Cover story

I do most of my reading on the bus. Recently I read a historical fiction novel, the cover of which had a lovely painting of a woman by some little known renaissance artist of the era. I pulled said novel out on the bus and was greeted with a shocked reaction by one of my fellow commuters. At first glance the only thing to really stand out on the cover was the woman’s exposed boobs (I confirmed this with a test book-cover-flash on my work colleagues when I got in).

It was not a boob novel.

Now I’m reading one of the Janet Evanovich Stephanie Plum novels, which has a ridiculous-looking scantily dressed bimbo on the cover. I got another odd glance from the guy sitting next to me on the bus on Friday night when I brought this out. I nearly said to him that it was much funnier than the cover made it out to appear. The truth is, if I hadn’t read previous novels in the series there is no way I would have picked this book up.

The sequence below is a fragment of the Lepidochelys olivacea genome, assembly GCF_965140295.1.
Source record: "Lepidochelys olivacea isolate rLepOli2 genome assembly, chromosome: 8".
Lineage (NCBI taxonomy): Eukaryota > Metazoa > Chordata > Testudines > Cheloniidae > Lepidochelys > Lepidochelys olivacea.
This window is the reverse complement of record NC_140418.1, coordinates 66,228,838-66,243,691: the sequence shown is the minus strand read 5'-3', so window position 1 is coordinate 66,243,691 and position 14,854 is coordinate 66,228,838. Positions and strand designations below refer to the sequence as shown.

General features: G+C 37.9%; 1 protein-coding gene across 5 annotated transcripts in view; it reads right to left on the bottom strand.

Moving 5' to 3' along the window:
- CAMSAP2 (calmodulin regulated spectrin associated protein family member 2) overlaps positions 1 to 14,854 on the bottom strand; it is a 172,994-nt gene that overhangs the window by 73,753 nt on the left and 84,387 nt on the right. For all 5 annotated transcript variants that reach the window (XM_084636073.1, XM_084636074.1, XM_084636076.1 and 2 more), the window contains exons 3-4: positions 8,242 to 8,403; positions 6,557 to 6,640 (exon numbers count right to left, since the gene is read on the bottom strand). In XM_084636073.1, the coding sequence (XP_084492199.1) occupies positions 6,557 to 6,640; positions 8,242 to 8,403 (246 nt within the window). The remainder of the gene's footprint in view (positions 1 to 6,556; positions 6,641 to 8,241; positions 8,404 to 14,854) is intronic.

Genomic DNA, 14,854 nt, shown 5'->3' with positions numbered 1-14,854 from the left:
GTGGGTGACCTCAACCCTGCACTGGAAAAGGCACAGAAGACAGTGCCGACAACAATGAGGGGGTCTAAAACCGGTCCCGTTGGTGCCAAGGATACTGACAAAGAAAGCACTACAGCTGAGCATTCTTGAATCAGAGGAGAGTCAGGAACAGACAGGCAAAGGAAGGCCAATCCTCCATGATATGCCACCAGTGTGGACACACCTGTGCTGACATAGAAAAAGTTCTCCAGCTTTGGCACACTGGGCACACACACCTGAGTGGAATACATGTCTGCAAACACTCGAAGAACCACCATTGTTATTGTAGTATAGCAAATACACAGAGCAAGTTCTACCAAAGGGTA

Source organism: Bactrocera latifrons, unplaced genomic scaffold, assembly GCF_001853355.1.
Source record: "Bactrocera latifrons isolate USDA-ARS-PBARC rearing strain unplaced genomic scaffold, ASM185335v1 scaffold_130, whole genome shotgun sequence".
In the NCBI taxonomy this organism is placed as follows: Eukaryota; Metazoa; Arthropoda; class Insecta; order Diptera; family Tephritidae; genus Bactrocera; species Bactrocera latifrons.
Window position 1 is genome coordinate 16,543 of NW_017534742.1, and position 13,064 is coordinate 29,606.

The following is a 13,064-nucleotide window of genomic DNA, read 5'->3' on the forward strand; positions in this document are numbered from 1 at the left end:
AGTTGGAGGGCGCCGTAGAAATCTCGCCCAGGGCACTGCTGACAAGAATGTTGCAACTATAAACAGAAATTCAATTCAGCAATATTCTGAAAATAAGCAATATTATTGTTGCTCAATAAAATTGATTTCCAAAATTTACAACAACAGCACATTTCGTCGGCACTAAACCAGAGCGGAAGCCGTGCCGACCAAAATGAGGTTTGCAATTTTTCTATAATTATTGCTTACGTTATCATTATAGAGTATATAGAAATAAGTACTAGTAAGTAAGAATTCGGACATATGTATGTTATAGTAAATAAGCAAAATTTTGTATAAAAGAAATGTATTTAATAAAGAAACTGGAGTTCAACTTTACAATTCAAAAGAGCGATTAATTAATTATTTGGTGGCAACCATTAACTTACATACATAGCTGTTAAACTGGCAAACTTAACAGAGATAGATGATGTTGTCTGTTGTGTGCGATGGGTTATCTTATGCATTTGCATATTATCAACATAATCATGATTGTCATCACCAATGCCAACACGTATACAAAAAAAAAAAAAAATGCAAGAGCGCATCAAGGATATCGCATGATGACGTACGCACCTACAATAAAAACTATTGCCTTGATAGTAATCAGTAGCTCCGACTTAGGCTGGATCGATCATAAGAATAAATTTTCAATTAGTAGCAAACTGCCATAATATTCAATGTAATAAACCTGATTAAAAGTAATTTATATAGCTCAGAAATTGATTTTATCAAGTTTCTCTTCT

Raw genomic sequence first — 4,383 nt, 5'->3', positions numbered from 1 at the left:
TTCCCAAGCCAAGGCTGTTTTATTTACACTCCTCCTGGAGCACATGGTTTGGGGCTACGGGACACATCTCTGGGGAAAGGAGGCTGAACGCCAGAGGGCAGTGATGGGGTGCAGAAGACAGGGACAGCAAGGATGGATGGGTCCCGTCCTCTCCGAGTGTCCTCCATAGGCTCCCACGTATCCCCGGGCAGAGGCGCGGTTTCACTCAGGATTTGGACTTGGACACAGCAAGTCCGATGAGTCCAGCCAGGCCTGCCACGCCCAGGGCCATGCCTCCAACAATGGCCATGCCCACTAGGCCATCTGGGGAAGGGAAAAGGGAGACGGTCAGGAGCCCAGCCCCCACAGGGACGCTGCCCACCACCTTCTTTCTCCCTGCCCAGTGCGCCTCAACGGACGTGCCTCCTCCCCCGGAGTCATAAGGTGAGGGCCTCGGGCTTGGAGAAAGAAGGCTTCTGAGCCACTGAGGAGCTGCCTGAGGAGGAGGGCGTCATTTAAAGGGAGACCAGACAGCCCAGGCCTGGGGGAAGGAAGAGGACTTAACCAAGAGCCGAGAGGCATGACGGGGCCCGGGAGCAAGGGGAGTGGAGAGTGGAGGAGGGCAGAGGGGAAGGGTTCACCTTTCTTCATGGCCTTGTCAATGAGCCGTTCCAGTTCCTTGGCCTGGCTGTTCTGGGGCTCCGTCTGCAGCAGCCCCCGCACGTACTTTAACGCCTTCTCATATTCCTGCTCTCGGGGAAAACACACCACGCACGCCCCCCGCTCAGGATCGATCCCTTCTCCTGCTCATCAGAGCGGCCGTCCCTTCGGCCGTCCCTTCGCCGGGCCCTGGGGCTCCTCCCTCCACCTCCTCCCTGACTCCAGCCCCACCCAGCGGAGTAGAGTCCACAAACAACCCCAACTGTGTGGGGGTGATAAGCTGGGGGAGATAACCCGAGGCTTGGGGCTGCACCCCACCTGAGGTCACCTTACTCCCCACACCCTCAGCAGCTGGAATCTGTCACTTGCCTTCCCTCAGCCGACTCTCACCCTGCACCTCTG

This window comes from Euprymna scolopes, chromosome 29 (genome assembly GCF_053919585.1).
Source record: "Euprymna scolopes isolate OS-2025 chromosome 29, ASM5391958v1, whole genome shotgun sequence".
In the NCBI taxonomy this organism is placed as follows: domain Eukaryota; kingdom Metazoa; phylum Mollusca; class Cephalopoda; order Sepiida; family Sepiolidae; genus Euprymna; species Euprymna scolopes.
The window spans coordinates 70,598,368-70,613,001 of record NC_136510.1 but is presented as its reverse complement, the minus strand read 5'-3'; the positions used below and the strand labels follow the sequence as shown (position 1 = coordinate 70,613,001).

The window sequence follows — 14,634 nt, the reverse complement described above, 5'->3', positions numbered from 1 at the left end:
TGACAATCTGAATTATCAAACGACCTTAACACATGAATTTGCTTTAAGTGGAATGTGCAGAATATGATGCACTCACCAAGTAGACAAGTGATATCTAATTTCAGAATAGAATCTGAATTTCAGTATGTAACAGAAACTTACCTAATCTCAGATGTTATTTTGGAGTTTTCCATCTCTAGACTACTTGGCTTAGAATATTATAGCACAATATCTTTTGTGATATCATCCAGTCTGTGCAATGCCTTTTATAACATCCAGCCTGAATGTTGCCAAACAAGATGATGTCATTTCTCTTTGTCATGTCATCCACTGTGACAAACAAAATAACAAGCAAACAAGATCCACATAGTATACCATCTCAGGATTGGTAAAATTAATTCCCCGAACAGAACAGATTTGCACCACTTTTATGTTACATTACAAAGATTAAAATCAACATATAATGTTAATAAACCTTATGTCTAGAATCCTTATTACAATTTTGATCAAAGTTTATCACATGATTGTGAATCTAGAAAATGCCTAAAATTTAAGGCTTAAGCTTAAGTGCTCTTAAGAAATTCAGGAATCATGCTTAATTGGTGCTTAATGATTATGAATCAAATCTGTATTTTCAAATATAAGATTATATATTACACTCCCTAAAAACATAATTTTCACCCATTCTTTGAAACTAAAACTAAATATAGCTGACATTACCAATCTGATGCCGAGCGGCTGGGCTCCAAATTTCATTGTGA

I think the old adage of ‘don’t judge a book by its cover’ is just too hard to live by. A book cover does something to communicate to the world what the book is about. With so many books out there to choose from, there has to be something quick that we can use to filter which book we want to pick up to find out more about it.

There are ‘tropes’ of book covers – hooded people for fantasy, brightly coloured cartoon style ladies (usually with large handbags) for chick lit, fuzzy-edged couples for romances etc.

It almost makes you want to put out a book which is all black with a basic grey font title. Or does that make it horror?

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